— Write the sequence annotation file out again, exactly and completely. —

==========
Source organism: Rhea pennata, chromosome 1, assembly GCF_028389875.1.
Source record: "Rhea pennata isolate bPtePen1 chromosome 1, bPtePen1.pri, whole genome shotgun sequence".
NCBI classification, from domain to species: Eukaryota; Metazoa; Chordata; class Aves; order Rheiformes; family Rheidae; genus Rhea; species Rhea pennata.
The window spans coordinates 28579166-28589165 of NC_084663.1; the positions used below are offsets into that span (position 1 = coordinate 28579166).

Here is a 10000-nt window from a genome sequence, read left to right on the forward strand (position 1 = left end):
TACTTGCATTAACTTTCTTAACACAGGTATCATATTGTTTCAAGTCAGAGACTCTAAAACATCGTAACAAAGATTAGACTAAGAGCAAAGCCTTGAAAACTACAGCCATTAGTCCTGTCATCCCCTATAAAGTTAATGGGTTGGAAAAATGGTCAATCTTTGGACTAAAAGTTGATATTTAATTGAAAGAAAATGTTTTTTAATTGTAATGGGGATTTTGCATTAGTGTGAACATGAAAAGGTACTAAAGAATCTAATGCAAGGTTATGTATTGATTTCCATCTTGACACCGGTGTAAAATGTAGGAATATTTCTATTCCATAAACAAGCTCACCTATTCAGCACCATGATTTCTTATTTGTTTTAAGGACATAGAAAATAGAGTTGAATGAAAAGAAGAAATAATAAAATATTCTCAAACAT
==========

Source organism: Rhea pennata, chromosome 1, assembly GCF_028389875.1.
Source record: "Rhea pennata isolate bPtePen1 chromosome 1, bPtePen1.pri, whole genome shotgun sequence".
NCBI classification, from domain to species: Eukaryota; Metazoa; Chordata; class Aves; order Rheiformes; family Rheidae; genus Rhea; species Rhea pennata.
The window spans coordinates 28579166-28589165 of NC_084663.1; the positions used below are offsets into that span (position 1 = coordinate 28579166).

Here is a 10000-nt window from a genome sequence, read left to right on the forward strand (position 1 = left end):
TACTTGCATTAACTTTCTTAACACAGGTATCATATTGTTTCAAGTCAGAGACTCTAAAACATCGTAACAAAGATTAGACTAAGAGCAAAGCCTTGAAAACTACAGCCATTAGTCCTGTCATCCCCTATAAAGTTAATGGGTTGGAAAAATGGTCAATCTTTGGACTAAAAGTTGATATTTAATTGAAAGAAAATGTTTTTTAATTGTAATGGGGATTTTGCATTAGTGTGAACATGAAAAGGTACTAAAGAATCTAATGCAAGGTTATGTATTGATTTCCATCTTGACACCGGTGTAAAATGTAGGAATATTTCTATTCCATAAACAAGCTCACCTATTCAGCACCATGATTTCTTATTTGTTTTAAGGACATAGAAAATAGAGTTGAATGAAAAGAAGAAATAATAAAATATTCTCAAACAT